The three voyages of maritime exploration undertaken by Captain James Cook from 1768 to 1779 are perhaps the most famous of any in history. Filled with high drama, tragedy, intrigue, and humor, their stories have been told and retold for centuries. Justin M. Jacobs, associate professor of history at American University, investigates their enduring appeal by pairing the latest scholarly insights with extensive visual resources focusing on the people, places, and events of the voyages.
Jacobs is the author of several books, including The Compensations of Plunder: How China Lost Its Treasures. He recently completed a 24-episode series on UNESCO World Heritage Sites for The Great Courses and is currently conducting research on the voyages of Captain Cook in the Pacific.
Please Note: Individual sessions are available for individual purchase.
March 10 Cook’s First Voyage
In 1768, an unknown British lieutenant named James Cook set off on a daunting maritime expedition around the world. By the time it was over, Cook had observed the transit of Venus in newly rediscovered Tahiti, charted the coastlines of New Zealand, re-established contact with isolated Polynesian societies, and survived a near shipwreck on the Great Barrier Reef off the eastern coast of Australia. Jacobs revisits one of the most famous maritime voyages in world history by leveraging the latest scholarly insights to place the events of Cook’s first expedition into its proper historical context.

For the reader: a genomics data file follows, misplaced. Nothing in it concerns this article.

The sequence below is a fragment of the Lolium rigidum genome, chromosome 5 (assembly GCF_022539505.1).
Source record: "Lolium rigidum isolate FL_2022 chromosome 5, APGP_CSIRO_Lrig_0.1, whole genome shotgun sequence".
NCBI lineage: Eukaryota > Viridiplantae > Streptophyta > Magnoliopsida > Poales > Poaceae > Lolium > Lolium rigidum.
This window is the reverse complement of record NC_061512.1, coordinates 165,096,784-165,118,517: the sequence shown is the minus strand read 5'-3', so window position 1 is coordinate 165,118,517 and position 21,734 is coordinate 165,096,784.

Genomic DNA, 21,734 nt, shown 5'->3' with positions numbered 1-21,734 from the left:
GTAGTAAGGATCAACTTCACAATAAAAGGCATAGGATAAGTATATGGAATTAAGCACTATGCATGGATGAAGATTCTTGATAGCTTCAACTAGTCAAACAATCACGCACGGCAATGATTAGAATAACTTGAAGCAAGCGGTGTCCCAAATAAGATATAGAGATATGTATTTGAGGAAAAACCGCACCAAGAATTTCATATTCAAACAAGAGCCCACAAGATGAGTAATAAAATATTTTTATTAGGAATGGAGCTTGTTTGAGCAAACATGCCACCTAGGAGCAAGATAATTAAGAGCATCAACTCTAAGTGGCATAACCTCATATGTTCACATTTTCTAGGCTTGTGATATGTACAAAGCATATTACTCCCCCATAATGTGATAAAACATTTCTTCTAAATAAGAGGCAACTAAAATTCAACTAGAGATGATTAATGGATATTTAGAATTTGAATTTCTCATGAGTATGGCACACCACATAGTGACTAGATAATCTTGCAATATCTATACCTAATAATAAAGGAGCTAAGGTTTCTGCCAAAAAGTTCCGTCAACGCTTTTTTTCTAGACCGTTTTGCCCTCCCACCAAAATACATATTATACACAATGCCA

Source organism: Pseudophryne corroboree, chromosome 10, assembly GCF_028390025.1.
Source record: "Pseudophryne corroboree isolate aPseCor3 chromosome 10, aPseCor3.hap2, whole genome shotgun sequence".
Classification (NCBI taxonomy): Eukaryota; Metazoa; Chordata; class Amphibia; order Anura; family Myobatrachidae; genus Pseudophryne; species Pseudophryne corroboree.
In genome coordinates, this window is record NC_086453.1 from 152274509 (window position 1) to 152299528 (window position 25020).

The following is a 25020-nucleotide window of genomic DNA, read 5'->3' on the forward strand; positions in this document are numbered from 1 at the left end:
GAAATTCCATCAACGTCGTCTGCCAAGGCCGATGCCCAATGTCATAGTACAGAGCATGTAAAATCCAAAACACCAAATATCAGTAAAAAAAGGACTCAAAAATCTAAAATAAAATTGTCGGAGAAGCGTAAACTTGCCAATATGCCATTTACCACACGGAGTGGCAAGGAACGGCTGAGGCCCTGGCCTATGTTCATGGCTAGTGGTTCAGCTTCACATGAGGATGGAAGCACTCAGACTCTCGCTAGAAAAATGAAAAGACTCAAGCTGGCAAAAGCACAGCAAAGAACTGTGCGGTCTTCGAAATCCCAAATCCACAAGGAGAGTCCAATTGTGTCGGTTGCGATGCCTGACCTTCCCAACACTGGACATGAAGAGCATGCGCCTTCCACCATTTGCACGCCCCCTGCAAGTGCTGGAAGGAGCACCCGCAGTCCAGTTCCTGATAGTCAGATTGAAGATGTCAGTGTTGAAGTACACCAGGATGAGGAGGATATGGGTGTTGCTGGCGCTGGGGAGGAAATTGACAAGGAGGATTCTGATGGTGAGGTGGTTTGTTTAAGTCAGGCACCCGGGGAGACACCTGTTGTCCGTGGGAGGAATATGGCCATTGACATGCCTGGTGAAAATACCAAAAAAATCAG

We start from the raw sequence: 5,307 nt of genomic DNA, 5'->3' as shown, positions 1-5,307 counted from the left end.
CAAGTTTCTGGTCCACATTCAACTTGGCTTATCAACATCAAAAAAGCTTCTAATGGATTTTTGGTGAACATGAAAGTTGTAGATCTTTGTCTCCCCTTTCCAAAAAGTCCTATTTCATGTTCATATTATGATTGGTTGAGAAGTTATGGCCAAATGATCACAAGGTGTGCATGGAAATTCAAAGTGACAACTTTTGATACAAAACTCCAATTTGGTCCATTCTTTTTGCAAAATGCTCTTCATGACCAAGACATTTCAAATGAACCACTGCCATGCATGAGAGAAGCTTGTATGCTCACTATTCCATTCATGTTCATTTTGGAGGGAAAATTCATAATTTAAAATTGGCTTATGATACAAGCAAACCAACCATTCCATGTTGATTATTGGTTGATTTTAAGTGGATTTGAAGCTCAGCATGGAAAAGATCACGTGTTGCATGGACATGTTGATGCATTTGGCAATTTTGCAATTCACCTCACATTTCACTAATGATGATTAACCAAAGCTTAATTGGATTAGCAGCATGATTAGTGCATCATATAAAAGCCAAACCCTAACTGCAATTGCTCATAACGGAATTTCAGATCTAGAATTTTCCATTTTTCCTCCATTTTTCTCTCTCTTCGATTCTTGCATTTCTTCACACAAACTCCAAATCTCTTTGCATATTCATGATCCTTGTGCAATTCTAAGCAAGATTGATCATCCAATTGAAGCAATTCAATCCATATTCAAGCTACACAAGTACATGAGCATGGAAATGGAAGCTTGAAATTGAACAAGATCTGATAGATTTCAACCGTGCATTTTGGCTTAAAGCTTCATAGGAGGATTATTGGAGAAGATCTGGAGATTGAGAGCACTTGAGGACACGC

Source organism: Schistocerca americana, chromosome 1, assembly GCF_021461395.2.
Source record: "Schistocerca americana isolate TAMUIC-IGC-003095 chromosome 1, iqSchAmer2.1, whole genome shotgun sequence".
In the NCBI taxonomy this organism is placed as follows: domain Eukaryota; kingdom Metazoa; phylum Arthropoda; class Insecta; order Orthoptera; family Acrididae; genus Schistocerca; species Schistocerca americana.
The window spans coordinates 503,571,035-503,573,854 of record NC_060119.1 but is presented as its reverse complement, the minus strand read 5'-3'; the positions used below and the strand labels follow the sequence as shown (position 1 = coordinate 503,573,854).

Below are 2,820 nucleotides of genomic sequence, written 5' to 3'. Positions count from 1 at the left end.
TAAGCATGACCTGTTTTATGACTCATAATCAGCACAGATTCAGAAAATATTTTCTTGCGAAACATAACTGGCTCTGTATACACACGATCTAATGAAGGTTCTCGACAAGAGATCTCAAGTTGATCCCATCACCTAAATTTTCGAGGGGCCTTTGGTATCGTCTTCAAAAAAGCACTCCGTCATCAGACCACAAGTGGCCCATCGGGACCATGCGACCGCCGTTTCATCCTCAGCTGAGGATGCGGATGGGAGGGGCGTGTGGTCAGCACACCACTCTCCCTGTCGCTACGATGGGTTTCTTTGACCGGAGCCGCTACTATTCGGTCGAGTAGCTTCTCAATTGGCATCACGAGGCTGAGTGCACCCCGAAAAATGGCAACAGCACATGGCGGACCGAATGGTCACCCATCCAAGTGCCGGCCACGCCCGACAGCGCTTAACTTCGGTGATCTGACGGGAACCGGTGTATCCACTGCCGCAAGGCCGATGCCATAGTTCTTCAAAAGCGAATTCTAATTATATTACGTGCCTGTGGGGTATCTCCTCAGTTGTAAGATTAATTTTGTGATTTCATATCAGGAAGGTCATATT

March 17 The Second Voyage
With the fame brought about by the successful completion of his first voyage, Cook was now charged with solving one of the greatest scientific mysteries of the day. In 1772, he set off to sail further south than any man had done before to determine if a “Great Southern Continent” really existed. Cook also spent considerable time in the Polynesian Triangle from Easter Island to Tonga, inaugurating a new age of Western colonialism in the Pacific.
March 24 The Third Voyage
In the summer of 1776, just as the American colonies proclaimed their independence from Britain, James Cook was brought out of retirement to conduct a third and last circumnavigation of the globe. The goal was to prove or disprove the possibility of a long-sought Northwest Passage across the frigid Arctic seas atop North America. Before it was over, however, Cook would both solve the riddle of the passage and rediscover the Hawaiian archipelago as well as provide the first detailed charts of the Pacific Northwestern coastline—before meeting his infamous and controversial end in Keleakekua Bay.
Photo caption (upper right): Captain James Cook
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